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When a project or a person’s plans aren’t going anywhere, we say that they are in “limbo.” No forward motion is occurring, no progress is happening, and that causes frustration. Well, that seems to be the case for Network Functions Virtualization (NFV) at present. There is an air of disillusionment that NFV hasn’t taken the world by storm as quickly as many had hoped. But is this sentiment justified? Haven’t we achieved a lot already? Aren’t we making progress?

What NFV Was All About

At this point, carriers are worried that NFV’s business case has not materialized. The first round of NFV solutions that have been tested has not delivered the performance, flexibility, and cost efficiencies that were expected by some carriers. This has raised doubts in the minds of some on whether to pursue NFV or not. But do carriers really have a choice?

Based on input from major carrier clients, Tom Nolle at CIMI Group found that carriers don’t have a choice. That’s because the cost-per-bit delivered in current carrier networks is set to exceed the revenue-per-bit generated within the next year. There is an urgent need for an alternative solution, and NFV was seen as the answer. So, what’s gone wrong?

Carriers got very excited about NFV when the original whitepaper came out in 2012. Everyone was staking their claim in the new NFV space, often retro-fitting existing technologies into the new NFV paradigm. Using an open approach, tremendous progress was made on proof-of-concepts, with a commendable focus on experimentation and pragmatic solutions that worked rather than traditional specification and standardization. But, in the rush to show progress, we lost the holistic view of what we were trying to achieve – namely, to deliver on NFV’s promise of high performance and flexible, cost-efficient carrier networks. All three are important, but achieving all three at the same time has proven to be a challenge.

Sticking Points with NFV

For example, look at the NFV infrastructure. Solutions like the Intel Open Network Platform were designed to support the NFV vision of separating hardware from software through virtualization, thereby enabling any virtual function to be deployed anywhere in the network. Using commodity servers, a common hardware platform could support any workload. Conceptually, this is the perfect solution. Yet, solution performance is not good enough as it cannot provide full throughput, and requires too many CPU cores to handle the data. This means we use more of the CPU resources moving data than actually processing it. It also means a high operational cost at the data center level, which undermines the need for cost-efficient networks.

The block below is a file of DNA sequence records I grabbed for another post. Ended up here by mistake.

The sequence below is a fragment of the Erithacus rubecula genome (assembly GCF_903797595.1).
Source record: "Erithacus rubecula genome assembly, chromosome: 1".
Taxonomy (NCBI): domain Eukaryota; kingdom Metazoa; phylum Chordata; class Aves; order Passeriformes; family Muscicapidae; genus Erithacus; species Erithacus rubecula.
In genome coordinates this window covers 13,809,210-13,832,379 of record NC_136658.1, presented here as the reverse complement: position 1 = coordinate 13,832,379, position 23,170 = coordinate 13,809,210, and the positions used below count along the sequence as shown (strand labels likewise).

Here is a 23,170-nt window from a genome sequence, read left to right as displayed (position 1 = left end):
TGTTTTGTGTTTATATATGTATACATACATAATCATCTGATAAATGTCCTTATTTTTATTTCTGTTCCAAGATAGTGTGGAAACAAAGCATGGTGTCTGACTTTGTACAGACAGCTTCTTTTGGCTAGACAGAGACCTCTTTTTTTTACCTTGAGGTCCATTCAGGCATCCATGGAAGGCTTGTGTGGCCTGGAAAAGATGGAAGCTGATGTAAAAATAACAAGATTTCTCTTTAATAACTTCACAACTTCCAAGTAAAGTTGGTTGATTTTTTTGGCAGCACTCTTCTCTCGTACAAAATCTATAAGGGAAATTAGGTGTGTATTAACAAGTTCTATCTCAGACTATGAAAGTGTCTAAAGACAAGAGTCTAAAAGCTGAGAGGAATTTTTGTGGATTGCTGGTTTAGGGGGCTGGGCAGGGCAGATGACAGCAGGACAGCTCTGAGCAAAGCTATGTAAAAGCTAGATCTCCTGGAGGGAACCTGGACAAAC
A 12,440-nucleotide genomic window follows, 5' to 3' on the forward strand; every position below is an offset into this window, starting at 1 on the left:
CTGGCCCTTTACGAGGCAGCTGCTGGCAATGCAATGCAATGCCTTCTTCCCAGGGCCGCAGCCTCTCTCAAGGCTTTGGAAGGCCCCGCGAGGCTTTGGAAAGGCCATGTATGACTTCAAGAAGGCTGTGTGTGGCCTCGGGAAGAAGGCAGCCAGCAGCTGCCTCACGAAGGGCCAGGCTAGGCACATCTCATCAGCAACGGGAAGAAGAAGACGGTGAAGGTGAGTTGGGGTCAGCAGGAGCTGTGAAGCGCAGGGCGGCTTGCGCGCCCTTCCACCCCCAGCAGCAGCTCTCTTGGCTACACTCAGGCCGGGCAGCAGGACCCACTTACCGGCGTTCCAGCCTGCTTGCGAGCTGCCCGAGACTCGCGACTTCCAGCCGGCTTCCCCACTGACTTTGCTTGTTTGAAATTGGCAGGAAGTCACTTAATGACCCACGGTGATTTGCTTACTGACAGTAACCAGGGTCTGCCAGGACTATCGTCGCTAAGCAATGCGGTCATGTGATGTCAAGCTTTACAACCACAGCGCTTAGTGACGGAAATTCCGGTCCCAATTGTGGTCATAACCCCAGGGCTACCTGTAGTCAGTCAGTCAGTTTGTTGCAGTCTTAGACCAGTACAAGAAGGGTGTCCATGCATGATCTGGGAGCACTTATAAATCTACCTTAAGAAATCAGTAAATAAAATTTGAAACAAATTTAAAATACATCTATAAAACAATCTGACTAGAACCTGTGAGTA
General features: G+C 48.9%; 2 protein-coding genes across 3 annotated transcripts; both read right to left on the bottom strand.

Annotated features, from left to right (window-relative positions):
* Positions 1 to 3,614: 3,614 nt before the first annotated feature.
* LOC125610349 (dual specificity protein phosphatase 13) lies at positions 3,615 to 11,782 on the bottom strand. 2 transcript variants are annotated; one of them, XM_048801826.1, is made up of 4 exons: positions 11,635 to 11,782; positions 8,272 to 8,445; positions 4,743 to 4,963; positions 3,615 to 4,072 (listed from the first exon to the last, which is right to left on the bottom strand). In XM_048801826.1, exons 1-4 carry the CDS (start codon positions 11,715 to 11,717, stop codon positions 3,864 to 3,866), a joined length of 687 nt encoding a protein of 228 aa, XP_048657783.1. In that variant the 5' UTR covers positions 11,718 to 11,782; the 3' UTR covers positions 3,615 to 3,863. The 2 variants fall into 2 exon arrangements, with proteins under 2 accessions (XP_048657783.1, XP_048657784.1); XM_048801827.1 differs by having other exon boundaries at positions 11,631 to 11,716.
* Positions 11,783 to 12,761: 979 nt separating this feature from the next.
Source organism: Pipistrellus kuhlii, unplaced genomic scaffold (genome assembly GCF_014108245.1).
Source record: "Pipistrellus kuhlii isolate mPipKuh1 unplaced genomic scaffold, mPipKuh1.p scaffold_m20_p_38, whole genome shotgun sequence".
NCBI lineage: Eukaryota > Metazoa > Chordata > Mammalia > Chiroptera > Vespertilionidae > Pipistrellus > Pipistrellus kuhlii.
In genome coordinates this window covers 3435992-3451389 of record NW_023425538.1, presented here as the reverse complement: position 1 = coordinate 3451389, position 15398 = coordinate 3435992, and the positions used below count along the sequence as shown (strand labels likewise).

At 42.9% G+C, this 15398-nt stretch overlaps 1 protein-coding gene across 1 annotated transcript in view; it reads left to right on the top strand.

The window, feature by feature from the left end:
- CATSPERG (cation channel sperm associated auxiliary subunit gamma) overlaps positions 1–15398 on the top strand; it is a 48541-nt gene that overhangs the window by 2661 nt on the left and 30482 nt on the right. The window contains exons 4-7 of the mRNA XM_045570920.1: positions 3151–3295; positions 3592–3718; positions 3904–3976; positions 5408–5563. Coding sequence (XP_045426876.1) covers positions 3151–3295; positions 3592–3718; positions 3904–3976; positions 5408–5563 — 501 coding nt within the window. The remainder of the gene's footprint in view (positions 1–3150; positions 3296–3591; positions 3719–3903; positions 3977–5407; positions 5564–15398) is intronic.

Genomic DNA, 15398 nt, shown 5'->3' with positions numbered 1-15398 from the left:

It turned out that the Open Virtual Switch (OVS) was the problem. The solution to the problem was to bypass the hypervisor and OVS and bind virtual functions directly to the Network Interface Card (NIC) using technologies like PCIe Direct Attach and Single Root Input Output Virtualization (SR-IOV). These solutions ensured higher performance, but at what cost?

In binding virtual functions directly to physical NIC hardware, thus bypassing the hypervisor, the virtual functions cannot be freely deployed and migrated as needed. We are basically replacing proprietary appliances with NFV appliances. This compromises one of the basic requirements of NFV: the flexibility to deploy and migrate virtual functions when and where needed.

To add insult to injury, solutions like this also undermine the cost-efficiency that NFV was supposed to enable. One of the main reasons for using virtualization in any data center is to improve the use of server resources by running as many applications on as few servers as possible. This saves on space, power and cooling costs. Power and cooling alone typically account for up to 40 percent of total data center operational costs.